Do Karate Stances
Edited by Seighart, Anonymous, Charmed
Karate Stance and Balance -- Many different stances are used in karate, each with strong and weak points. The ones you will find useful at the beginning are the natural and ready stance, and the back stance. In all three, the body balance is kept low.
The Natural or Ready Stance
From this natural, upright position, you are "ready" to move in any direction and into any other stance. Your feet should be about as far apart as your shoulders, with your fists at both your sides and a little to the front of your body. Bow from the natural, or ready stance as a kind of salute and sign of respect for your opponent.
About 60 percent of your body weight is on your front foot on this stance. Your leg must be straight up and down. If your body weight is too far forward, it will be hard to move quickly. Hold your rear leg straight and tense with your heel flat on the ground if you can. The toes of your rear foot should be turned towards the front at about a 45 degree angle. Keep your Back Straight and head up. To move forward in this stance, bring foot up alongside and past your front leg by sliding it barely above the ground. When your rear foot ends its forward slide, tense and straighten your back leg. Keep both heels flat. The basic rule in body shifting or movement is always to move your hips first and your legs afterwards. To move back from a forward stance, bend your rear knee and slide your front foot to the rear.
More flexible than the forward stance, the back stance is mainly used for defense. Many karate fighters prefer this stance because it is easy for them to shift into anther stance whenever the need arises. About 70 percent of your body weight is kept on your back leg. You lock your hips on a 45-degree ankle, with your body in the half-front facing position. To move forward in a back stance, bring your leg up and next to your front leg. Remember to move your hips first. Do not pick up your foot. Instead glide forward, and shift your body weight to your front leg as your rear leg moves to the front.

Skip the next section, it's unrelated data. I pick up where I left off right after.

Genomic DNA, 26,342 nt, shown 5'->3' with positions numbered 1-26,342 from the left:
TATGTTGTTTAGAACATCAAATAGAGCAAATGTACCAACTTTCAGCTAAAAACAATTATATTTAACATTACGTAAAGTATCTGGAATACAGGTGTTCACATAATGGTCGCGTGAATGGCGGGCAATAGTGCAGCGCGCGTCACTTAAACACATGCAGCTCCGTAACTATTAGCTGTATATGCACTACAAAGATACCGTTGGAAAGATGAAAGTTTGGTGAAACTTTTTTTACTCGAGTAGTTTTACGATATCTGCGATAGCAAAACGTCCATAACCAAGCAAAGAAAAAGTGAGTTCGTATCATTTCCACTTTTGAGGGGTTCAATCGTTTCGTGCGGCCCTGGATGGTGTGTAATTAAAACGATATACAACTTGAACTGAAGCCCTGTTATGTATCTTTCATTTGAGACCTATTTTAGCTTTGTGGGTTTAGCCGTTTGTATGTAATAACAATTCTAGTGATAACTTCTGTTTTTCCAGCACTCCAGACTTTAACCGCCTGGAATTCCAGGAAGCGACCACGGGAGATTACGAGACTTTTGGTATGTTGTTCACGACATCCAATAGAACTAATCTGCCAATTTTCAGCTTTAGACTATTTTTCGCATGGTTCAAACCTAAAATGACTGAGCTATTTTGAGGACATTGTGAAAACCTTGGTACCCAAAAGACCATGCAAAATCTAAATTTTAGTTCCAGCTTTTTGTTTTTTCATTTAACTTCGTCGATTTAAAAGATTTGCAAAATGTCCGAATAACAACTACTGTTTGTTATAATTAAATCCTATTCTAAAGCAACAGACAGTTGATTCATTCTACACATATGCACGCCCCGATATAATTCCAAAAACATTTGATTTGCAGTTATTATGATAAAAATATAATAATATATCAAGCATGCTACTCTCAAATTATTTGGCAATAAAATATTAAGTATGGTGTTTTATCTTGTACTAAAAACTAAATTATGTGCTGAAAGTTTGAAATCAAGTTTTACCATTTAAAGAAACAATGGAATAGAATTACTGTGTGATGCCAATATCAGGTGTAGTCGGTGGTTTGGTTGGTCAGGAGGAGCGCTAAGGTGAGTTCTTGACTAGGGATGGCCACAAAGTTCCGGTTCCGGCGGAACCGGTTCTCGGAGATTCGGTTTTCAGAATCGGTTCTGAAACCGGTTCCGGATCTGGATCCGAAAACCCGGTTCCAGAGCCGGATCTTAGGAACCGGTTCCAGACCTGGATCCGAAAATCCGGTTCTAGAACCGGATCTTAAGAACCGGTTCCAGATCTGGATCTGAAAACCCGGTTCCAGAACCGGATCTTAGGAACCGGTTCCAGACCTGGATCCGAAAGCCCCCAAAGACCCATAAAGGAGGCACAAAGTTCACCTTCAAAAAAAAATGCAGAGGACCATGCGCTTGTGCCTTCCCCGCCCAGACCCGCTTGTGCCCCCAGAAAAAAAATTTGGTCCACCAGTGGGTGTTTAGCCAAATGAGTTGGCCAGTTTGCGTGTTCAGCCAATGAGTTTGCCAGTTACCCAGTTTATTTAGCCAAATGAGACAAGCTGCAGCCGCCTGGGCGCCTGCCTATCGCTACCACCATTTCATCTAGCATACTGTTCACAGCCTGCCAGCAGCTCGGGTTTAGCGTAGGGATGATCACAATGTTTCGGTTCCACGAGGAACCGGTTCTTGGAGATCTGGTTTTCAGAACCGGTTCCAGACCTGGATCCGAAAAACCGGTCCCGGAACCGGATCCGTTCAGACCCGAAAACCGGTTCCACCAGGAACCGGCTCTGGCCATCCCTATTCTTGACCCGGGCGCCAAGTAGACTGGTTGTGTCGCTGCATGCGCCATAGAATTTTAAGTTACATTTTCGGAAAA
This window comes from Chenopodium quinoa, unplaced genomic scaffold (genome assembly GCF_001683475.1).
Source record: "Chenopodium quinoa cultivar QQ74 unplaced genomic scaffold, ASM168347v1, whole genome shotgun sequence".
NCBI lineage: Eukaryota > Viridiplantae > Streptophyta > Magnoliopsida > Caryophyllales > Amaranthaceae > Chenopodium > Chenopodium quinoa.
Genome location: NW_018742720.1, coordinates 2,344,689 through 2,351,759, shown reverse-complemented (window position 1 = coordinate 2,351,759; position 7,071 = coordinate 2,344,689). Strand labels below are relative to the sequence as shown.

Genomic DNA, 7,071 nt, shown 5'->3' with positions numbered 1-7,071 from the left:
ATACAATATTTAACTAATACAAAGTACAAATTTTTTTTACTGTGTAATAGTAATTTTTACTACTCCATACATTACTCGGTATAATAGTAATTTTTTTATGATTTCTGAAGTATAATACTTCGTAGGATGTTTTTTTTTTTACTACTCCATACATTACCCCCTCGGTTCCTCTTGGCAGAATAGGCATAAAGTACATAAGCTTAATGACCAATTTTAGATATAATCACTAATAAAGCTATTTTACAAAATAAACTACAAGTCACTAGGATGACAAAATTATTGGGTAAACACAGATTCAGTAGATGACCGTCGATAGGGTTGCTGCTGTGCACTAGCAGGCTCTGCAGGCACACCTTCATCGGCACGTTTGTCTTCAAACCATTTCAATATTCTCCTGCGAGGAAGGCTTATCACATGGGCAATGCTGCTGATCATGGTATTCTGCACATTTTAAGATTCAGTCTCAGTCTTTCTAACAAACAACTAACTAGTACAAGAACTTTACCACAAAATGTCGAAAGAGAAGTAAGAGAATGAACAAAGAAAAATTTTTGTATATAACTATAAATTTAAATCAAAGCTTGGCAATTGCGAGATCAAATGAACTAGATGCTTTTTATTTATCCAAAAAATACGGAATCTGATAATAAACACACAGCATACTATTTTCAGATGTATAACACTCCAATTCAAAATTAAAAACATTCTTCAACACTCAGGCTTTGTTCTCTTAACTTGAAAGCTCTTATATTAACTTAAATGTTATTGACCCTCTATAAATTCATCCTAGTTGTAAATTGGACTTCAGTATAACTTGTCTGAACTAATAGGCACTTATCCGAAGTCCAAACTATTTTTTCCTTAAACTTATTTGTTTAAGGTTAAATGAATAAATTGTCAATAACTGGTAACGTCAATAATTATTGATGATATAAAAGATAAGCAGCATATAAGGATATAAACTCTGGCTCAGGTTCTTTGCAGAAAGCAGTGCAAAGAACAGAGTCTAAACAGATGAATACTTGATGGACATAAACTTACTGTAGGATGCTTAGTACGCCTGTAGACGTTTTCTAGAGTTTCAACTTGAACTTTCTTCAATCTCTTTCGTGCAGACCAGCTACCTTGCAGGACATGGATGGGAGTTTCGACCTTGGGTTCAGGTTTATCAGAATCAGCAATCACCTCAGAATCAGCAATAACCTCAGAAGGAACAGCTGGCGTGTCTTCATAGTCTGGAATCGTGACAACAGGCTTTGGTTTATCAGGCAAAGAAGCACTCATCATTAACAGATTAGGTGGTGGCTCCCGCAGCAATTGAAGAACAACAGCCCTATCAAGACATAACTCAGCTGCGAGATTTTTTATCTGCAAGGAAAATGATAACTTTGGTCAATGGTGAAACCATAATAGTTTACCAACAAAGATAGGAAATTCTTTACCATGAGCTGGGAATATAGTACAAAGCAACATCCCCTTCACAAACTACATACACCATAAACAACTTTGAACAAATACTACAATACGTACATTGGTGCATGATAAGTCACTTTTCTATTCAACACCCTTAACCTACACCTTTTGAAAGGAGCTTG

It is called a horse stance because it resembles the position of a man on a horse. Your feet are placed about twice apart as your shoulders, with your legs tensed and your back straight. Bend both knees and push outward to the sides. This is a very strong defensive stance, since only one side of your body is exposed to attack. To move to the left from the horse stance, bring your right leg in front of your left. Stay low and keep your back straight. Then move your left foot two shoulder widths apart in the same direction.
- Sometimes it is necessary to turn quickly in the opposite direction to protect yourself from a sudden attack from the rear. To do this from the back stance, pivot on the balls of both feet and adjust your body weight in the opposite direction at the same time. Pivoting to the rear from the forward stance requires moving your back foot straight across about 10 inches past the heel of your forward foot while keeping your back straight and your body low. Turn Now on the balls of both feet to your rear. At the same time shift the weight of your body forward. About 60 percent of your body weight is now on your front foot and 40 percent on your rear leg which is stiff and tensed.
- If you have problems with any of these steps, ask a question for more help, or post in the comments section below.
Categories : Combat Sports
Recent edits by: Anonymous, Seighart